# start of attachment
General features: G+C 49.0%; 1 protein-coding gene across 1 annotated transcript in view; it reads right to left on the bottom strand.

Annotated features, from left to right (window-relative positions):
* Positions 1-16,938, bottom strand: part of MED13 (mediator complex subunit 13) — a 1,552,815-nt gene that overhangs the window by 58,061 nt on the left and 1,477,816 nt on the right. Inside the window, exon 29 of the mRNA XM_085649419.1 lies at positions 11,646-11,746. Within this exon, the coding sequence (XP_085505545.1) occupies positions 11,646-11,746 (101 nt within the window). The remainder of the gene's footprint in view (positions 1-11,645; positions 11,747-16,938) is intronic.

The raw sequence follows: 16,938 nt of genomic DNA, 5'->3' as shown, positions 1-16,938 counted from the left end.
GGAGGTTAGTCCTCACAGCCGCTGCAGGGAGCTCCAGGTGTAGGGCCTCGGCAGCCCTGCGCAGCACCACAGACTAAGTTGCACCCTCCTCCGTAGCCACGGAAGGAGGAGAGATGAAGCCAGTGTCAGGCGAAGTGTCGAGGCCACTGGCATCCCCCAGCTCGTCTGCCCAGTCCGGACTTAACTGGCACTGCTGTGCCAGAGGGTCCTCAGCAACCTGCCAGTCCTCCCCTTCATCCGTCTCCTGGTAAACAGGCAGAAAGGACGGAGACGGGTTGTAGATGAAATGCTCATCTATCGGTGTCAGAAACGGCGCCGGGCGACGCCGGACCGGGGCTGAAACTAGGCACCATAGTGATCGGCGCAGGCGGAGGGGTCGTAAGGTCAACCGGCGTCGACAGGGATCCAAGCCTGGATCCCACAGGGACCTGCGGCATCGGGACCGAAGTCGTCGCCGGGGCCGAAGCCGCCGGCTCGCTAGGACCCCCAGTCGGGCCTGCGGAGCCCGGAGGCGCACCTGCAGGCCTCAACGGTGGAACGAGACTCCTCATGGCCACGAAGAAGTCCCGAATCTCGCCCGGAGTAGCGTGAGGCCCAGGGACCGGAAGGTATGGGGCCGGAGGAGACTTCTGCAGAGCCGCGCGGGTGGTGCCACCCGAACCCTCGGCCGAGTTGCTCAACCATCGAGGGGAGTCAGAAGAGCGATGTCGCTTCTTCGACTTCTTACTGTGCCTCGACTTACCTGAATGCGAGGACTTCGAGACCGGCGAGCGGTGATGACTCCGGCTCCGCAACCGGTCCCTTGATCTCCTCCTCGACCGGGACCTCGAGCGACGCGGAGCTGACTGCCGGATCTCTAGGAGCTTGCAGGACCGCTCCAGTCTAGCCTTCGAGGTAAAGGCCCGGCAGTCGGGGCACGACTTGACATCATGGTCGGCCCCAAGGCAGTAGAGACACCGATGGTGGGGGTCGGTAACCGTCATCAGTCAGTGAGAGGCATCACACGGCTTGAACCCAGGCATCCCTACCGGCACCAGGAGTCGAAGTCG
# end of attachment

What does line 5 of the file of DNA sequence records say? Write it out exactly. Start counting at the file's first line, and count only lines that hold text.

GGAGGTTAGTCCTCACAGCCGCTGCAGGGAGCTCCAGGTGTAGGGCCTCGGCAGCCCTGCGCAGCACCACAGACTAAGTTGCACCCTCCTCCGTAGCCACGGAAGGAGGAGAGATGAAGCCAGTGTCAGGCGAAGTGTCGAGGCCACTGGCATCCCCCAGCTCGTCTGCCCAGTCCGGACTTAACTGGCACTGCTGTGCCAGAGGGTCCTCAGCAACCTGCCAGTCCTCCCCTTCATCCGTCTCCTGGTAAACAGGCAGAAAGGACGGAGACGGGTTGTAGATGAAATGCTCATCTATCGGTGTCAGAAACGGCGCCGGGCGACGCCGGACCGGGGCTGAAACTAGGCACCATAGTGATCGGCGCAGGCGGAGGGGTCGTAAGGTCAACCGGCGTCGACAGGGATCCAAGCCTGGATCCCACAGGGACCTGCGGCATCGGGACCGAAGTCGTCGCCGGGGCCGAAGCCGCCGGCTCGCTAGGACCCCCAGTCGGGCCTGCGGAGCCCGGAGGCGCACCTGCAGGCCTCAACGGTGGAACGAGACTCCTCATGGCCACGAAGAAGTCCCGAATCTCGCCCGGAGTAGCGTGAGGCCCAGGGACCGGAAGGTATGGGGCCGGAGGAGACTTCTGCAGAGCCGCGCGGGTGGTGCCACCCGAACCCTCGGCCGAGTTGCTCAACCATCGAGGGGAGTCAGAAGAGCGATGTCGCTTCTTCGACTTCTTACTGTGCCTCGACTTACCTGAATGCGAGGACTTCGAGACCGGCGAGCGGTGATGACTCCGGCTCCGCAACCGGTCCCTTGATCTCCTCCTCGACCGGGACCTCGAGCGACGCGGAGCTGACTGCCGGATCTCTAGGAGCTTGCAGGACCGCTCCAGTCTAGCCTTCGAGGTAAAGGCCCGGCAGTCGGGGCACGACTTGACATCATGGTCGGCCCCAAGGCAGTAGAGACACCGATGGTGGGGGTCGGTAACCGTCATCAGTCAGTGAGAGGCATCACACGGCTTGAACCCAGGCATCCCTACCGGCACCAGGAGTCGAAGTCG